“It will soon be possible to transmit wireless messages around the world so simply that any individual can carry and operate his own apparatus,” predicted Nikola Tesla in 1906.
Today the name brings to mind sleek electric cars made by Tesla Motors, named in homage to the immigrant scientist possessed of more vision and creativity than renown, at least during his lifetime. For example, it was Tesla who invented alternating current electricity, the force that still keeps lights on around the globe, but his rival, Thomas Edison, a more adroit marketer, got the credit for it.
Among science geeks, Tesla ranks among its pantheon of heroes, inspiring playwright Dan Duling to write “Tesla: A Radio Play for the Stage,” about the émigré from the former Yugoslavia whose 1,000 miles a minute mind invented radio and radar and a plethora of innovations that, by accounts, bear others’ names.
“I am excited about writing a radio play for the stage,” said Duling, enamored of the theatrical possibilities of live radio on stage, with five actors playing 50 roles and a variety of sound effects designed to tell a story certain to amp up the audience’s imagination.
Opening at Laguna Playhouse on Friday, May 26, for only four performances, the play stars Hal Linden, Gregory Harrison, Dan Lauria, Charles Shaughnessy, French Stewart and Vanessa Stewart. Every actor, save for the Stewarts play multiple parts. Michael Arabian, remembered for his deft handling of “Six Dance Lessons in Six Weeks,” directs.
First performed at the Playhouse in Pasadena, in proximity to the Jet Propulsion Laboratory and Caltech, the play begins with Tesla’s death in 1943 and segues into his life story. Instead it celebrates his key struggles and triumphs as a scientist in America. “While he made the cover of Time magazine at age 75, he could have accomplished even more had he been given the right opportunities. Instead he became a footnote in scientific history,” said Duling, of Los Angeles, best known in Laguna Beach for his colorful scripting of the Pageant of the Masters production. He is currently working on “The Grand Tour,” his 37th production.
“Thomas Edison was embraced as the greatest inventor of the 20th century. Part of the reason of the play is to let new generations become aware of the greatest scientific mind of the late 19th and 20th century that was Nikola Tesla,” said Duling. While Edison may have been a guiding light of the 20th century, Tesla had already envisioned the 21st century, he said.
Duling notes that his protagonist’s struggle against a more entrenched scientific and business establishment carries no current political overtones here. “It’s simply a fascinating story,” he said. He’s tweaked the script since its Pasadena debut for story telling purposes.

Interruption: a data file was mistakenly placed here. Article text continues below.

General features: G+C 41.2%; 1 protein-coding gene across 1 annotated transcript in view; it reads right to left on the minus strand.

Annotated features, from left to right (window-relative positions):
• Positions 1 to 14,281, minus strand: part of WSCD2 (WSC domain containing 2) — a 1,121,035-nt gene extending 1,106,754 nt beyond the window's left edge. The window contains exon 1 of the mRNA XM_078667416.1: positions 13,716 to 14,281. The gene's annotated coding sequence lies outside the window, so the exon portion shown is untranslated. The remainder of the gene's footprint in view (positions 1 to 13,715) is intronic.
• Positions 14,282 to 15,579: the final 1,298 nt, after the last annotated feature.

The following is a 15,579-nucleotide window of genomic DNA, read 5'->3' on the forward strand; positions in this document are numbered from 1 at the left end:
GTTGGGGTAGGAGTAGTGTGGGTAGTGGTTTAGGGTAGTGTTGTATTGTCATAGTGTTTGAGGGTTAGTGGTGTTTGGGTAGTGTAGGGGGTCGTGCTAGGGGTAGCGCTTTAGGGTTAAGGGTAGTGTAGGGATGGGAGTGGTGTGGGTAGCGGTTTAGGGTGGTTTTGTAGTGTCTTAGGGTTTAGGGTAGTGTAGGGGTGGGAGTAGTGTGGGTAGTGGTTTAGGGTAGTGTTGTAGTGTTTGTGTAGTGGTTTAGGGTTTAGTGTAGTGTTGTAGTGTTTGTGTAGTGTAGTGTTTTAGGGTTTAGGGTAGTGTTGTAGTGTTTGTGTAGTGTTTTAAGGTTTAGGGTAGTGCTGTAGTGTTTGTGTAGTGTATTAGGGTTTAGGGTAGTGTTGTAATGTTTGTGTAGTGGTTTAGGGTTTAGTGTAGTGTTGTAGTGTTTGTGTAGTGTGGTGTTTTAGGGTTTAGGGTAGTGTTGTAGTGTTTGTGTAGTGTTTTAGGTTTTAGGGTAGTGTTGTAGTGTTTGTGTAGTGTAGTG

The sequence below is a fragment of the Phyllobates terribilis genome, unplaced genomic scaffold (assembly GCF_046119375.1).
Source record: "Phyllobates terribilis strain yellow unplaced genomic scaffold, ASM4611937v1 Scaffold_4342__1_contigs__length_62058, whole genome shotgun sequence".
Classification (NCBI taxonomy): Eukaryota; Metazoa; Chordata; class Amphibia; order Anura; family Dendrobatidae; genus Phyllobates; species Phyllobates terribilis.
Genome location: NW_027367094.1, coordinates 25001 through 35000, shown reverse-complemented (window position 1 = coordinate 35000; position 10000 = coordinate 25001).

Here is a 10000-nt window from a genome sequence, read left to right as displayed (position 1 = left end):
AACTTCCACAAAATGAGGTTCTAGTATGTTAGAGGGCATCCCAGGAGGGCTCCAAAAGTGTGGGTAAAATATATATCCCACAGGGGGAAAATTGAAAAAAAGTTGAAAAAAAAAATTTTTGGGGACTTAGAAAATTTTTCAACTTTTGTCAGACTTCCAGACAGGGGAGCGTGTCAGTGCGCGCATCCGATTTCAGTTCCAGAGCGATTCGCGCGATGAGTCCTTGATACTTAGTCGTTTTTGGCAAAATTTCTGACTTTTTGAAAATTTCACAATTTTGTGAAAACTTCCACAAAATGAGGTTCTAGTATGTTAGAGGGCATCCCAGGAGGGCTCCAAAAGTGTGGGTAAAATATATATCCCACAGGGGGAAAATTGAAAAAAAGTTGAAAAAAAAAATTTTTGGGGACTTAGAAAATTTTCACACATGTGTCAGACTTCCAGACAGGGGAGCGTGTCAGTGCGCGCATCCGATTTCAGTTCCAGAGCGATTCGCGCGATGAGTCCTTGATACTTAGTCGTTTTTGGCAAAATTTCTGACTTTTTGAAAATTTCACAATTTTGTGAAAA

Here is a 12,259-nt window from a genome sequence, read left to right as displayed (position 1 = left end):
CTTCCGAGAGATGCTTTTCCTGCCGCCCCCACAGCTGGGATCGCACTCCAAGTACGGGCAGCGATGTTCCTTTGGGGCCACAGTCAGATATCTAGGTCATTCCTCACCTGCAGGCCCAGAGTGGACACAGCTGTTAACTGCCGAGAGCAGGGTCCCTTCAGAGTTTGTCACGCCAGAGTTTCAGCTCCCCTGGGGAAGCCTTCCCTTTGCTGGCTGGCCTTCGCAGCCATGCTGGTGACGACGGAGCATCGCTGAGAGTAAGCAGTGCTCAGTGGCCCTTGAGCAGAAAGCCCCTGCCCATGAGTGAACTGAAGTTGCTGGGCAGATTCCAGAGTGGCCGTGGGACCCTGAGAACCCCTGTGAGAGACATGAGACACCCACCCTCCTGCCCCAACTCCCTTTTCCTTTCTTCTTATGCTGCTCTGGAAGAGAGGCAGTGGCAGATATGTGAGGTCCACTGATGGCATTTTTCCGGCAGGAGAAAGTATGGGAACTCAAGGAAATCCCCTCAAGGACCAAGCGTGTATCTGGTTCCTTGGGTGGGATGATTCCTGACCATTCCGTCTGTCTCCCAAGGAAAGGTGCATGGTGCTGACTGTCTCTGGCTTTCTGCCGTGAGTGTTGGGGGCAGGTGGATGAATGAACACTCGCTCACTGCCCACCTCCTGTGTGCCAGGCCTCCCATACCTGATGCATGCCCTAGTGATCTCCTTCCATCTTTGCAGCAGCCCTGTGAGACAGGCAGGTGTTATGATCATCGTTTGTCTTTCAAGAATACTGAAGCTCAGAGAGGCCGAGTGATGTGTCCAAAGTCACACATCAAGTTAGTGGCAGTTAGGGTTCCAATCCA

What emerges is that Tesla had never married even though his darkly handsome looks, linguistic facility and charm made him a hit at parties and with women. “He was a charismatic story teller, an attractive gentleman who spoke several languages, but remained married to his work,” remarked Duling.
The playwright started research on the project in early 1990, working for more than two years to create the through line to engage his audience. Still, he stuck it back into a drawer until eight years ago when inspiration struck at a writers’ retreat. With no Pageant, no distractions, he came up with the radio play form of story telling, replete with sound effects created by Anthony Palermo, he said.
“When the show opened in Pasadena, lines were so long we had to turn people away,” he said. “We have a great cast that is prominent in television and film and an exciting format that combines radio and theater.”
He added more stage direction for actors standing behind microphones for more theatrical effect and kept actors in contemporary clothing. Background projections feature images of period environments and what characters looked like around the turn of the 20th century, adding an element of film craft.
He described the production as a work in progress. “We are hoping for a future full production at the Laguna Playhouse,” he said, adding that visual effects will include a demonstration of the Tesla Coil. “People will see the coil turned on, throwing arching electrical charges that the audience can see, somewhat like a Frankenstein lab.
Laguna Playhouse Executive Director Ellen Richard described the play’s subject as an under-appreciated, and under-recognized innovator. “I think this play gives encouragement to anyone who ever had a dream, showing that perseverance wins in the end,” she said.
“Tesla: A Radio Play For The Stage.” Friday, May 26, 7:30 p.m.; Saturday, May 27, at 2 and 7:30 p.m.; Sunday, May 28, 1 p.m. Laguna Playhouse, 606 Laguna Canyon Road.
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